Underneath the abject willow – song for high voice and piano (1941, Britten aged 27)
Dedication not known
Background and Critical Reception
A second setting of Auden’s Underneath the abject willow, following on from the second of Two Ballads that Britten set in 1936. At that point he had not long been introduced – or even inducted – into Auden’s circle. Now he was approaching the text from a very different standing point, and Auden’s exhortations to him to spread his wings had run their course thanks to Peter Pears.
Originally Britten set this text for the Wyss sisters to sing – here it would almost certainly have been for Peter Pears, though was published posthumously.
Britten’s second setting of this text is relatively similar to the first, but has that bit more confidence and sense of being in control – an obvious parallel to draw with the state of the composer’s own life.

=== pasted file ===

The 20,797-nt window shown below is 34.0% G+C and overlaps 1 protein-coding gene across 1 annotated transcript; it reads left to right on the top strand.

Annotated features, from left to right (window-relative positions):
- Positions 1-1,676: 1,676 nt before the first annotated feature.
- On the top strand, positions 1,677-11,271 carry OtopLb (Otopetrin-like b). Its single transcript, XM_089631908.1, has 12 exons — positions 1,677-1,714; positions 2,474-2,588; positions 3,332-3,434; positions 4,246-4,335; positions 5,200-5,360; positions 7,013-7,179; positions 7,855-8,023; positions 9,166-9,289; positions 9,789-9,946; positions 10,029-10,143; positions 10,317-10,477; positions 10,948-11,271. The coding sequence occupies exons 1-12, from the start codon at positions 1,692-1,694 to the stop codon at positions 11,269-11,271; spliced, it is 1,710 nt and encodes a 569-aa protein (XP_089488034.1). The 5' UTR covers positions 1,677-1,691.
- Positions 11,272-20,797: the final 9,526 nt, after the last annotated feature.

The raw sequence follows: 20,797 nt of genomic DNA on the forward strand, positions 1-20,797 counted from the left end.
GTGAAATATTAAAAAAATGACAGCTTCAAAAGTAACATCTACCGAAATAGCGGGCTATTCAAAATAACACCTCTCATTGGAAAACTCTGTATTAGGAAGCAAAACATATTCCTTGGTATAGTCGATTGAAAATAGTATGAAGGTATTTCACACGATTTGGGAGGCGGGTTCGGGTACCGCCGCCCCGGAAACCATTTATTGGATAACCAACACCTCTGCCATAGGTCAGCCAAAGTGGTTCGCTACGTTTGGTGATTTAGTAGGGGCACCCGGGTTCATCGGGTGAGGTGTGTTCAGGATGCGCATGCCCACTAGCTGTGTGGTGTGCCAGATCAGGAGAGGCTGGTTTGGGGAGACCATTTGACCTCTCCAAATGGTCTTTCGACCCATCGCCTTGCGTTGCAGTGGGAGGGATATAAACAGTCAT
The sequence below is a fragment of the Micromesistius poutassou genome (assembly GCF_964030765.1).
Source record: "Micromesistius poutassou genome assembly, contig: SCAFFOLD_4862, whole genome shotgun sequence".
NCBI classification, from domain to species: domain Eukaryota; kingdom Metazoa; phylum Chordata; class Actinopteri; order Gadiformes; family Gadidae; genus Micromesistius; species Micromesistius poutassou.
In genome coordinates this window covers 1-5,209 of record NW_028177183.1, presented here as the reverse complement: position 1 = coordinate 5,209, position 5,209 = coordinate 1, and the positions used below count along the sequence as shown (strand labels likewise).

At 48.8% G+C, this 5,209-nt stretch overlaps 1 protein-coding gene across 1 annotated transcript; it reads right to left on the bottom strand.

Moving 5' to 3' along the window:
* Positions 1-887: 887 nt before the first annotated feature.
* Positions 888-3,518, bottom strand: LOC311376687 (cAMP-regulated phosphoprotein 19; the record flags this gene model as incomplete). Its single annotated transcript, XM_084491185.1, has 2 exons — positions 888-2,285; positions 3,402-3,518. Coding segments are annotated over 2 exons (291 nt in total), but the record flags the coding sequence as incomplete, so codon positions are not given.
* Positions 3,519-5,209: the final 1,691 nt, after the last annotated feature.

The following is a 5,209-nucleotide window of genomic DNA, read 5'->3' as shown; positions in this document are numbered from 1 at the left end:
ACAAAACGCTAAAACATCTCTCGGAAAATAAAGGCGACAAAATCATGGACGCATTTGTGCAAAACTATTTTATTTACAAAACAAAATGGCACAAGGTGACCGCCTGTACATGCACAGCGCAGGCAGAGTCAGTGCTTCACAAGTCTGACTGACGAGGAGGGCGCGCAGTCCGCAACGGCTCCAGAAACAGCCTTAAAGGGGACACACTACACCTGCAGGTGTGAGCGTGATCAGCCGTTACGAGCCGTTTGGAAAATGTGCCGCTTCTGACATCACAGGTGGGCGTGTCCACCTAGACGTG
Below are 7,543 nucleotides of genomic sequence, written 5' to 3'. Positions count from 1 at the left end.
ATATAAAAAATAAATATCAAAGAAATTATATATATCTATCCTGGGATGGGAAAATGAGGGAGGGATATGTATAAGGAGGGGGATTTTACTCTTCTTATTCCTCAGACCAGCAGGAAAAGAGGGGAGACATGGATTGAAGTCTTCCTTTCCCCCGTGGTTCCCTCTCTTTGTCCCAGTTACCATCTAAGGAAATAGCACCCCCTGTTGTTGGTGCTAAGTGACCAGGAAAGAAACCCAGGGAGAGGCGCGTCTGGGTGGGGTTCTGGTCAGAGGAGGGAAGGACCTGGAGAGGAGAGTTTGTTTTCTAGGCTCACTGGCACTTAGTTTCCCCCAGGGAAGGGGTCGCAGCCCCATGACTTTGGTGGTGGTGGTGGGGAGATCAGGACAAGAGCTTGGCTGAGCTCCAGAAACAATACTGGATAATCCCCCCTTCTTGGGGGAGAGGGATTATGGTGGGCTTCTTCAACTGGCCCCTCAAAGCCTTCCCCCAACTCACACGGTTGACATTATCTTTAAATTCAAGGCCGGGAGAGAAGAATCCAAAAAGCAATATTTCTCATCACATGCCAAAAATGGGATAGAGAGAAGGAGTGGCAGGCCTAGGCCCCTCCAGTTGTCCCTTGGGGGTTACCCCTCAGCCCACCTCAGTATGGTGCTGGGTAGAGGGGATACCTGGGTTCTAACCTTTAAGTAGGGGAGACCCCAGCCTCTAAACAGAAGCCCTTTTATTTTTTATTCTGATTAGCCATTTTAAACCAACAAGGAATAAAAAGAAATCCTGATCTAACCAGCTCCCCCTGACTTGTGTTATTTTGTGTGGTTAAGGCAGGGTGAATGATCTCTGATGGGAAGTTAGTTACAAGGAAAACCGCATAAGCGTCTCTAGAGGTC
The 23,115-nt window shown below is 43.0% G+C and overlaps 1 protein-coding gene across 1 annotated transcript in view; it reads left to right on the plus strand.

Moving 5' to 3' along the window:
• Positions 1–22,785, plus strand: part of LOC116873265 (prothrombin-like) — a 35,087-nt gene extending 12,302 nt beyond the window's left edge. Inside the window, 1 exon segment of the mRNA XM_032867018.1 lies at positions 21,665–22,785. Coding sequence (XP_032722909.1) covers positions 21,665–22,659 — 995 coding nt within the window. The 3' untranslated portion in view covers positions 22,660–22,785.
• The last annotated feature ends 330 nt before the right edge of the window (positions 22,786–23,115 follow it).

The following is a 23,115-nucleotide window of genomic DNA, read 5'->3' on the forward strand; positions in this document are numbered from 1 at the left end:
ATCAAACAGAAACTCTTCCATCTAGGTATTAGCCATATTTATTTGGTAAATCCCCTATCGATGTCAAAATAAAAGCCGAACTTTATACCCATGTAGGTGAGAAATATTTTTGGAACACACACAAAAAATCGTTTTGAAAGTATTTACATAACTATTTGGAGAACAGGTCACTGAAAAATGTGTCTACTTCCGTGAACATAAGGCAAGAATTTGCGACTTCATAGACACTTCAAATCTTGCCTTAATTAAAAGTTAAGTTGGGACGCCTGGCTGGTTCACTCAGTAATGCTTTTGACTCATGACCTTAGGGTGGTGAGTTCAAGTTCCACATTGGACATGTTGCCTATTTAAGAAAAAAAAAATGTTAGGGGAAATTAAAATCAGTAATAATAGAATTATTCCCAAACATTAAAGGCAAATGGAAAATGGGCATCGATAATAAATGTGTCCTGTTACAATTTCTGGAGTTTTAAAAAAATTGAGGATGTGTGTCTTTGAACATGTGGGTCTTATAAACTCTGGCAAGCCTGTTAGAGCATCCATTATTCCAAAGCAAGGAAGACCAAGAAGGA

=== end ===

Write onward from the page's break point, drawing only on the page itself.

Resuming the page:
For the second verse the song transforms completely, moving from Britten’s ‘safe’ and affirmative key of C major to a more mysterious A flat, where it describes Auden’s bells that ‘toll for these unloving shadows’.
Yet before we know it, the music is back in C for the third verse, the piano signing off with a matter-of-fact swipe, as if dismissing the poet’s thoughts as no longer relevant.
Philip Langridge (tenor), Steuart Bedford (piano) (Naxos)
Robin Tritschler (tenor), Malcolm Martineau (piano) (Onyx)
Philip Langridge and Steuart Bedford are fully in the spirit of the contrasting verses, all three brilliantly turned. Robin Tritschler and Malcolm Martineau are slightly slower, Tritschler has a slightly fuller tone and their recording is more reverberant. Again a very fine version though.
Philip Langridge and Steuart Bedford can be heard here, part of the excellent collection of Auden songs by Britten and Berkeley. Robin Tritschler and Malcolm Martineau can be heard here, despite the work’s title.
Also written in 1941: Prokofiev – String Quartet No. 2 in F major, Op. 92
Next up: Greensleeves